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Cellular is a popular internet connection alternative. As with any connection it's important to understand the security ramifications and tradeoffs.

I recently upgraded to a Blackberry with "National Broadband Access". I can now connect my Blackberry to my laptop and get internet access almost anywhere. The salesperson said it will be more secure to use, even in places that offer WiFi. Is it more secure?


That's not to say that there aren't risks (and even costs) involved, but by-and-large, data connectivity through the cellular network is, as a practical matter, more secure than open WiFi.

In part, though, that's really a reflection of just how insecure open WiFi really is.

The difference, from a security point of view, is simply this: anyone with a WiFi enabled computer has what they need to be a hacker. There's no special equipment needed, and the software required is free, open source and easily available for download. It's even above board, as there are many legitimate uses for this kind of sniffing software.

The result is that anyone can use almost any laptop to sit in a corner of an open WiFi hotspot and sniff the traffic.

With cellular based systems such as that used with your Blackberry, the situation isn't nearly as simple. The biggest obstacle is that you need additional special equipment to start sniffing. You'll also need to be able to decrypt the data as it is encrypted.

"... anyone can use almost any laptop to sit in a corner of an open WiFi hotspot and sniff the traffic."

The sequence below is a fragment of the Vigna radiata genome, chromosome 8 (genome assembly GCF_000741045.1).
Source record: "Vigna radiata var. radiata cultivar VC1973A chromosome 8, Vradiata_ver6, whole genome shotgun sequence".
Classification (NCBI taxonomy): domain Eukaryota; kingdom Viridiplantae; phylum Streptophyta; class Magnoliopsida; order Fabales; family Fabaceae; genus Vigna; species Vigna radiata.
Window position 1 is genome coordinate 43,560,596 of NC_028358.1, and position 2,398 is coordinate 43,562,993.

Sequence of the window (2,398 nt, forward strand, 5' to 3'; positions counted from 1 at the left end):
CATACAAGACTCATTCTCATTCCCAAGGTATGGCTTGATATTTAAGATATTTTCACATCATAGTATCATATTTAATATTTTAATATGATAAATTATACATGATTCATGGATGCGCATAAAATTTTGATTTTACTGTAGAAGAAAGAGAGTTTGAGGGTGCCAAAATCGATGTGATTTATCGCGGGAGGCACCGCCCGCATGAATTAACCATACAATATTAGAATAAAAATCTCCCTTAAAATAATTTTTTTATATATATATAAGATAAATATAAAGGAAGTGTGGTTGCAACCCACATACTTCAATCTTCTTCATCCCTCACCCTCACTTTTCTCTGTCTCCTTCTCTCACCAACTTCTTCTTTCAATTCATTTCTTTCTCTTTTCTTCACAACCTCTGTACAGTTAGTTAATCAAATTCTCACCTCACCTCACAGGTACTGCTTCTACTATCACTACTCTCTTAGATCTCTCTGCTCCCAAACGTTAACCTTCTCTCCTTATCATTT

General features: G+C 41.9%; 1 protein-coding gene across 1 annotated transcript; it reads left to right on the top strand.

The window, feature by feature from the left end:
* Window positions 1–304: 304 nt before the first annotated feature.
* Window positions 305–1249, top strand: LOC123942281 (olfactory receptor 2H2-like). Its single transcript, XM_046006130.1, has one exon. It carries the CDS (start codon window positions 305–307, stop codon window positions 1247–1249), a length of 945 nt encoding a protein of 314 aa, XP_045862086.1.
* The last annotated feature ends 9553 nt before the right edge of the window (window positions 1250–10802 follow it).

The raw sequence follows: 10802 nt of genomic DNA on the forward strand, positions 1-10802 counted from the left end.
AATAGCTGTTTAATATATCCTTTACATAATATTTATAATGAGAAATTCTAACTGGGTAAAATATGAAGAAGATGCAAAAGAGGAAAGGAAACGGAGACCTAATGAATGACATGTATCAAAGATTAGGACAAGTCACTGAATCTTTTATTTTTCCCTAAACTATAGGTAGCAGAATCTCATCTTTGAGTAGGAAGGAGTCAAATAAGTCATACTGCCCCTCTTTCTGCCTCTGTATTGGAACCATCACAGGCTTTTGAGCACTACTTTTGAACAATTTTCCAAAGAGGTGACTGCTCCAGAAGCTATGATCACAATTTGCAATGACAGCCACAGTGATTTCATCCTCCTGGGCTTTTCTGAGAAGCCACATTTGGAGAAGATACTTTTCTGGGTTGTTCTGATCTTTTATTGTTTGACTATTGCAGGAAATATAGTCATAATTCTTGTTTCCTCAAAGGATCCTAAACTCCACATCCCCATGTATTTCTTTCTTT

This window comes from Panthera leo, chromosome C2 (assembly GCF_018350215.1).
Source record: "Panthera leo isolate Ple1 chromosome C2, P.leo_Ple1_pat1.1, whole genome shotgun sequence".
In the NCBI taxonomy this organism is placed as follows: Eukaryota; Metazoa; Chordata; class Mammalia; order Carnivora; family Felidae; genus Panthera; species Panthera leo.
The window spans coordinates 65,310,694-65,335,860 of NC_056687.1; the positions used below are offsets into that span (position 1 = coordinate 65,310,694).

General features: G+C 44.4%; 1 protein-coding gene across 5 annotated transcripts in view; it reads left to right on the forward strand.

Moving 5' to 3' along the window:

Now, neither of those are particularly difficult. I'm sure that the hardware needed is available on the internet (isn't everything?). The encryption isn't particularly secure either, having been developed many years ago when cellular phones didn't have the computational horsepower necessary for today's more secure alternatives.

In other words, it takes some extra steps and expenses to start hacking the cellular network, but it's possible.

However, given the ubiquity of open WiFi, the fact that you don't need special equipment, and the general lack of security employed by most people sitting in that hotspot, the open WiFi scenario is simply a much, much bigger and easier target to go after.

Now if you, specifically, are being targeted - say as part of some corporate espionage - perhaps it becomes worth it for the hacker to invest in that additional technology. But if you're just an average user, cellular, coupled with a firewall and generally good internet behavior on your part, gets you all the security you typically need.

I mentioned costs above, and there are several tradeoffs to be aware of.

  • You're paying extra, monthly, for that data plan on your Blackberry. You could, instead, pay extra, perhaps even less, to a service such as HotSpotVPN to be secure in those open WiFi hotspots. This would actually be more secure than either WiFi alone or cellular, and you could even use the service over your cellular connection should you feel the need. (If you're sufficiently geeky, there are also free alternatives that are typically more cumbersome to set up and use.)